Virginia "voluntary gun turn-in" program runs into predictable problems

I never get tired of the seemingly endless series of stories about communities where they decide to combat gun violence by having voluntary gun turn-in or “buy back” programs. It’s not that I object to seeing them try… everyone is free to do what they wish under the law. But all of these stunts seem to wind up defeating their own purpose or simply devolving into parody. There’s another of these programs taking place in Virginia and, as usual, word got out about it in advance. This led legal gun owners to spot a unique opportunity. Rather than seeing people simply surrender their unwanted firearms to the city, why not see if you can score some pre-Christmas savings and offer to buy them? (

A gun rights organization is attempting to turn Saturday’s 3rd Annual Gun Give Back Event sponsored by Fredericksburg Police into something else altogether.

Consider this headline on a story about the event on the website Ammoland:

“Cheap Gun Buy Opportunity in Fredericksburg VA”

And from the story: “. . .if you offer hard cash to the sellers, you can probably get some nice guns for a song. Some gun owners have done so in the past by parking on the road that leads to the police station, and holding up some signs indicating they are offering cash for guns.”

Alrighty, then.

Again, there’s nothing wrong with a program such as the one the police are running. Of course, that doesn’t mean that there’s much particularly right about it either. If people want to turn over their unused weapons and have them either destroyed or donated to ballistics testing labs, that’s their business. But despite all the assurances that the guns will be accepted “no questions asked,” I remain doubtful that any serious criminals guilty of gun crimes will be showing up. If they have a functional weapon in their possession, that’s a big sacrifice to make. And if they’re guilty of any serious violent crimes, I’m somewhat skeptical that they’re going to be cruising up to a gaggle of cops to hand over one of the key (and expensive) tools of their trade.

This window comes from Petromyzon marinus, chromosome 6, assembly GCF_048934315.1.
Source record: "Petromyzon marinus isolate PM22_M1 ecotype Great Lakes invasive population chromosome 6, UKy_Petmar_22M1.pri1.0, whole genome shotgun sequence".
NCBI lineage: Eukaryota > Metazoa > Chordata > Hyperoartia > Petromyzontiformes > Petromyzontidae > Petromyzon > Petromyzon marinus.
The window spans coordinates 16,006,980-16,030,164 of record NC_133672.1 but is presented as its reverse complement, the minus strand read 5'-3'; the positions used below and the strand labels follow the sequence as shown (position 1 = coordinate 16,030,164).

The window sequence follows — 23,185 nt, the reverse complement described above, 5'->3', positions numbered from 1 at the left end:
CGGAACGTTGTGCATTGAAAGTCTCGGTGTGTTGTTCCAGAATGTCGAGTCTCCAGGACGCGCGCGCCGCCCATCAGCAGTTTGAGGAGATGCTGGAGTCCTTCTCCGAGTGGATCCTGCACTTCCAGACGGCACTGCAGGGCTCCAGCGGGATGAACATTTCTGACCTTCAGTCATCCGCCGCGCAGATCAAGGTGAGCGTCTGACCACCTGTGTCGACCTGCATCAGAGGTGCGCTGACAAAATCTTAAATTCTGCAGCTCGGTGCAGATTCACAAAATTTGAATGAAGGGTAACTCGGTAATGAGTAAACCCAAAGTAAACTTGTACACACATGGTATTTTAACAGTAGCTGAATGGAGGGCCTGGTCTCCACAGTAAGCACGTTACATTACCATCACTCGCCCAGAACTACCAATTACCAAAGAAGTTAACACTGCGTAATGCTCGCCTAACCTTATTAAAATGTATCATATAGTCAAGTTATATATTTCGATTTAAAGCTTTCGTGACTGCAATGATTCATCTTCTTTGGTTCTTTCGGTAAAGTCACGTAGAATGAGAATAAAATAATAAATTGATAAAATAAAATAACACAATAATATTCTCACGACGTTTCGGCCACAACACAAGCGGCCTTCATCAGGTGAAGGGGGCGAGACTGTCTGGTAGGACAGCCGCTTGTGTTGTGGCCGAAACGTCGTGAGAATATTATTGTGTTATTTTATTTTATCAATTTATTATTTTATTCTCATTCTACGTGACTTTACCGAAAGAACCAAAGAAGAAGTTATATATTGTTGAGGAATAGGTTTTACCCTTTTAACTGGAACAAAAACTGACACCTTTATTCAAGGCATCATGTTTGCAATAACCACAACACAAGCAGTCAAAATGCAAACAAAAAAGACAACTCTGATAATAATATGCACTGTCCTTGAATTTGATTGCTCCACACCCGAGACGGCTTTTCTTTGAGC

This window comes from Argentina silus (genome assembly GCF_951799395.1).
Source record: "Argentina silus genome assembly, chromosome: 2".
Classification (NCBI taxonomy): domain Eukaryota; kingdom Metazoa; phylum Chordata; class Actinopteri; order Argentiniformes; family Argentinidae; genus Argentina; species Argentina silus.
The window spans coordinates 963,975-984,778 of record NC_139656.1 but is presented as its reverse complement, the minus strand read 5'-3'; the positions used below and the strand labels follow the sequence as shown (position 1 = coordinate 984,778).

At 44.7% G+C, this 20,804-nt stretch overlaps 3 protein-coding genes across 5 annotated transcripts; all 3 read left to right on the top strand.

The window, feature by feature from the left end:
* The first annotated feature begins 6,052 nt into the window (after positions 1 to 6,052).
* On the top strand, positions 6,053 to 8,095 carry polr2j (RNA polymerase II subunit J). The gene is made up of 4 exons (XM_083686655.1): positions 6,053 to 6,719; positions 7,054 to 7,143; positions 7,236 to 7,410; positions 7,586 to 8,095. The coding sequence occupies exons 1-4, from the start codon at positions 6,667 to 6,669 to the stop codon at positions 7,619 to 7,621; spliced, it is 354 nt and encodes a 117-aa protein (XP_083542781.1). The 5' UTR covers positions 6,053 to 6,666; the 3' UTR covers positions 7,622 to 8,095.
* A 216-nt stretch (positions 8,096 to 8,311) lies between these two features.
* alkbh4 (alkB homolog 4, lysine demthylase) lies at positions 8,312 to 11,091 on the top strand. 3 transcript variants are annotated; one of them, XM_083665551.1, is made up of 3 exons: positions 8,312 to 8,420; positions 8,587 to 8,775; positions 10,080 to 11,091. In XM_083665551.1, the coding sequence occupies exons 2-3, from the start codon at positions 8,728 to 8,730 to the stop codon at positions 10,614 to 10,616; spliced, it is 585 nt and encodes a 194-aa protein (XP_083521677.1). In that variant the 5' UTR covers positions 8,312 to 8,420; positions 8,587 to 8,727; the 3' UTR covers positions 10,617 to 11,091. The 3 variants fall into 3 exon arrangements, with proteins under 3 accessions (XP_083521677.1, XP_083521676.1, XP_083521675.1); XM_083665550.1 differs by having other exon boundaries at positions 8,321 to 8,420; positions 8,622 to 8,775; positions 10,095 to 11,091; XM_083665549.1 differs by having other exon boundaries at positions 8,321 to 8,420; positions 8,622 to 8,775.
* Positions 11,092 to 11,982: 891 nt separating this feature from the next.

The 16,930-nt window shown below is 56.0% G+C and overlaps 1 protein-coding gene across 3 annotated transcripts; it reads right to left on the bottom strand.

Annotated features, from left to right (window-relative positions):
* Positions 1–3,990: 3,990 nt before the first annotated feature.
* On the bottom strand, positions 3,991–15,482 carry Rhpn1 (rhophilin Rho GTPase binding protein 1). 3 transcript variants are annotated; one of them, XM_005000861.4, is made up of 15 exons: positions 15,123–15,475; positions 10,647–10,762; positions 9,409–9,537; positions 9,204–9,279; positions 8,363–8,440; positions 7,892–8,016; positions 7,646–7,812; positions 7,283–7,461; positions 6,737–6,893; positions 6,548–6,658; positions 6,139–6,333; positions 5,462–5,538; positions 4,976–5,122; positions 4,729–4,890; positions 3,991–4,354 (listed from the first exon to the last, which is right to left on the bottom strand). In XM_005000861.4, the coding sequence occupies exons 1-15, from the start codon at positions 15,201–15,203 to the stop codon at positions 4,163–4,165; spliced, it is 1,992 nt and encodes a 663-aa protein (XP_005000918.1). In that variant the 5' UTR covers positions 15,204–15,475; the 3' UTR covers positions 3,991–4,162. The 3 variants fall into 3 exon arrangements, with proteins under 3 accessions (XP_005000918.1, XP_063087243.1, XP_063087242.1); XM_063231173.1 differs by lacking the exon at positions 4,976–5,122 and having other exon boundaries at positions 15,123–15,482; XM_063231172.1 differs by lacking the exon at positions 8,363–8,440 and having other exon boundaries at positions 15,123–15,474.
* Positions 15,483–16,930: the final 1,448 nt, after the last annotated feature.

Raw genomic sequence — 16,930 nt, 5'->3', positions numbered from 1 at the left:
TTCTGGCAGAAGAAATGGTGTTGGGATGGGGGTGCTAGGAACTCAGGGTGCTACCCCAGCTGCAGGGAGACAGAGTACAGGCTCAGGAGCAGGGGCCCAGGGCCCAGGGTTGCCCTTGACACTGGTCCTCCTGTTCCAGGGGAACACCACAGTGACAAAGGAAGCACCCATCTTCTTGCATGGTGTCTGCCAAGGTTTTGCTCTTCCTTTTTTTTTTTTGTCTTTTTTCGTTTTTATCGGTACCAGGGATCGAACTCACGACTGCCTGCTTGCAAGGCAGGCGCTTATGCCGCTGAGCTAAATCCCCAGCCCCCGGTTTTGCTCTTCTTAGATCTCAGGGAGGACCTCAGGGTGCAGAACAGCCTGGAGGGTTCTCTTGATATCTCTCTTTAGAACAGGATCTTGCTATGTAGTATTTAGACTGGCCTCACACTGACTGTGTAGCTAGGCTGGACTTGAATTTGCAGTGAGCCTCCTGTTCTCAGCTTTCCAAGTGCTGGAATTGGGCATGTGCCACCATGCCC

For those of you worrying about the legality of transactions between private buyers, fear not. First of all, most of these sales are going to be negotiated pretty much under the nose of the cops. And under Virginia firearms law, everyone will be able to get a background check in a matter of minutes. The same rules apply here as at gun shows.

Upon request, the State Police provides background checks in private transactions at Firearms Shows in Virginia for the sale or transfer of handguns or long guns at the event. For a voluntary check in a private transaction, both the buyer and the seller must be a resident of Virginia. The prospective purchaser must provide written consent permitting the State Police to perform the records check by completion of a Virginia Firearms Transaction Consent Form. It is unlawful for any person to willfully and intentionally make a false statement on the consent form. A fee of $2.00 will be collected in advance by the State Police for transmittal to the General Funds of the Commonwealth to assist in the cost of conducting the check.

So there’s a good chance the cops won’t be getting a large number of “dangerous” guns off the streets and even less that they will be depleted from the stockpiles of criminals. But if some law abiding gun owners wind up getting a good deal on a new firearm, what’s the harm?

Bun Buyback

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